Lanka’s Lion ready to face the challenge
Lion Mahendra who hails from Galle joined the Lions Club of Galle as a Charter member in 1967, going on to hold important positions both locally and internationally in the Lions movement.
In Lankan business circles he is well respected as is obvious from the positions he has held that include Deputy Chairman Hayleys Group, Chairman United Motors, Chairman Employers Federation. His other stints include: Chairman of the International Chamber of Commerce (Sri Lanka) the National Agribusiness Council of Sri Lanka, the Planters' Association of Ceylon, the Institute of Management of Sri Lanka and the Joint Business Forum of Chambers of Commerce. Currently he is the Chairman of the Commercial Bank of Ceylon, Pelwatte Sugar Industries and Unawatuna Beach Resorts.
‘Challenge to Change' is the theme that the new President of the International Association of Lions Clubs, Sri Lanka's very own Mahendra Amarasuriya wishes to adopt during his one year term beginning July 2007.
"In this fast paced world where everything is changing, Lions too must change in the way we conduct our projects, meetings and recruit people," he said adding that they have to respond to young people's views while keeping to the same philosophy of serving the less fortunate people of the world.
It is truly an honour for a Sri Lankan to be unanimously elected to this coveted position of the world's largest service organisation, Past Council Chairperson Lion S. Sivananthan said announcing the appointment at a meeting of the International Association of Lions Clubs Multiple District 306 on June 8. Mr. Amarasuriya will be sworn in during the 90th Lions Clubs International Convention to be held in Chicago between July 2 and 6, 2007.
"He has a vital challenge ahead of him and we as a country should be proud to have produced a person of this calibre," Council Chairman Lion Chitral Amaratunge said, referring to Mr. Amarasuriya’s significant contributions to national, regional and international activities.
Acknowledging that there was a lot of work to be done, Mr. Amarasuriya spoke of Lionism that began in 1917 by Chicago business leader Melvin Jones and its living philosophy that is accepted in both rich and poor countries. " 'We serve' is our logo that describes what we are and what we can do," he said.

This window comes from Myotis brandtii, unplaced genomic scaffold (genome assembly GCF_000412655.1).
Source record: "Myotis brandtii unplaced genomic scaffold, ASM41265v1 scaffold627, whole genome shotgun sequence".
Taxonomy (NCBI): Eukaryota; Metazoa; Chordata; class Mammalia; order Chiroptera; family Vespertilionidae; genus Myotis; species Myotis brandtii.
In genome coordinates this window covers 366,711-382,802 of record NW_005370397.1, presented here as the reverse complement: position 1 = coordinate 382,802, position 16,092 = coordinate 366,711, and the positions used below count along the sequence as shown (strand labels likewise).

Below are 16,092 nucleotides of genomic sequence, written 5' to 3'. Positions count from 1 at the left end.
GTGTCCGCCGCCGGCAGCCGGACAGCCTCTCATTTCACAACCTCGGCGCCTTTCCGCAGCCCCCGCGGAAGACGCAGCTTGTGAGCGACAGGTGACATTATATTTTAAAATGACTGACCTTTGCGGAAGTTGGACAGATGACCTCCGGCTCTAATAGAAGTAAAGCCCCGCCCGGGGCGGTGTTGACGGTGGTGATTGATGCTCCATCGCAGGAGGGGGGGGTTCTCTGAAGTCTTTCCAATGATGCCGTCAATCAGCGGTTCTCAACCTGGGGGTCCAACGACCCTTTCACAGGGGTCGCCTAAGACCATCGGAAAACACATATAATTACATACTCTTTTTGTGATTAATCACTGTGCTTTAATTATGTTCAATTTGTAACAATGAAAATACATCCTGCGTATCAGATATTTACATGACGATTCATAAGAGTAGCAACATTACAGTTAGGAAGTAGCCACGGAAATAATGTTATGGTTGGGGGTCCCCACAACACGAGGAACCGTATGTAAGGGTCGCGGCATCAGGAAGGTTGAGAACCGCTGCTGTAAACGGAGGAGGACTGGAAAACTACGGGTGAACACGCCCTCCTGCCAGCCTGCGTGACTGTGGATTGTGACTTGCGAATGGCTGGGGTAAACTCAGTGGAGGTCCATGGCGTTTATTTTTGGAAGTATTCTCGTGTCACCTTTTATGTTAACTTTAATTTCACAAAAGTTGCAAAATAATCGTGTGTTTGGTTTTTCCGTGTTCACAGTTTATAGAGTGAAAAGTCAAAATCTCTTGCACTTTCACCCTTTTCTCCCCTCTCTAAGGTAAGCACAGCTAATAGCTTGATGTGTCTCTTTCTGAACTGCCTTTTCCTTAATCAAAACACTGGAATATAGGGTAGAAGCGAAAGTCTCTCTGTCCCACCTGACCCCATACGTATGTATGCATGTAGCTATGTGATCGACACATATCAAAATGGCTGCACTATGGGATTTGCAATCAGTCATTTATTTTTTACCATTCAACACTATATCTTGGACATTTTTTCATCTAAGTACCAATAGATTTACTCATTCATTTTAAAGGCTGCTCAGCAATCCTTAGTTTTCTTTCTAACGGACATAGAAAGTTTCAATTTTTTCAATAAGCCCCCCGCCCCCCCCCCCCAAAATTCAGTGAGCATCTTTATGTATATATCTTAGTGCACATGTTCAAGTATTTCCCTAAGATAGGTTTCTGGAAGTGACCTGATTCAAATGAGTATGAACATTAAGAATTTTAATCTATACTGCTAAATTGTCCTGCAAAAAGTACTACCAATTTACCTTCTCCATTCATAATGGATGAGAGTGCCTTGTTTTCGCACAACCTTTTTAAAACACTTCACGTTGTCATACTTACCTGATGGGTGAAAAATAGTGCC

Currently there are 1.4 million Lions in 202 countries with a mission to create and foster a spirit of understanding among all people for humanitarian needs by providing voluntary services through community involvement and international cooperation. Since its initial stages Lions Clubs around the world have aided the blind and visually impaired in an effort toward conquering blindness.
In Sri Lanka too their focus has been on sight activities, having raised $ 200 million to operate sight centres in various districts and help the government in meeting the backlog of cataract operations and upgrading rural hospitals. Their tsunami recovery programme consisted of large-scale distribution of food, clothes, medicines and building of houses.
Mr. Amarasuriya will be required to travel extensively over the year. "I shall recommend that we participate in some of the UN Millennium goals of poverty alleviation, education, women's empowerment, eradication of malaria, TB and AIDS by 2015 and ensure sustainable development through global partnerships," he said. Other plans include increasing membership, promoting leadership and opening new clubs, one being a centre in Bhutan, the only country in South Asia without a Lions movement.
One of his main targets as he travels around the world and meets with world leaders is to present a positive image of Sri Lanka. "I hope it will help develop Sri Lanka's tourist potential," he said adding that the Tourist Board has extended its support to him. He hopes to ease fears of tourists who are worried for their safety.
At the forthcoming convention, a Sri Lankan dance troupe is expected to participate in the spectacular parade that will see representatives from 160-170 countries many in native dress marching along with floats . Further in every country he visits, a promotional clip will be shown about Sri Lanka, the flag hoisted and the anthem sung.
Meanwhile, several activities have been planned for the 50th anniversary of Lionism in Sri Lanka that falls on October 6 this year. Among them are a parade, a carnival and a public meeting during which wheelchairs will be presented to the needy. To observe World Sight Day that also falls in October there will be sight testing in six districts, 3000 cataract surgeries, distribution of spectacles and a seminar on sight for children.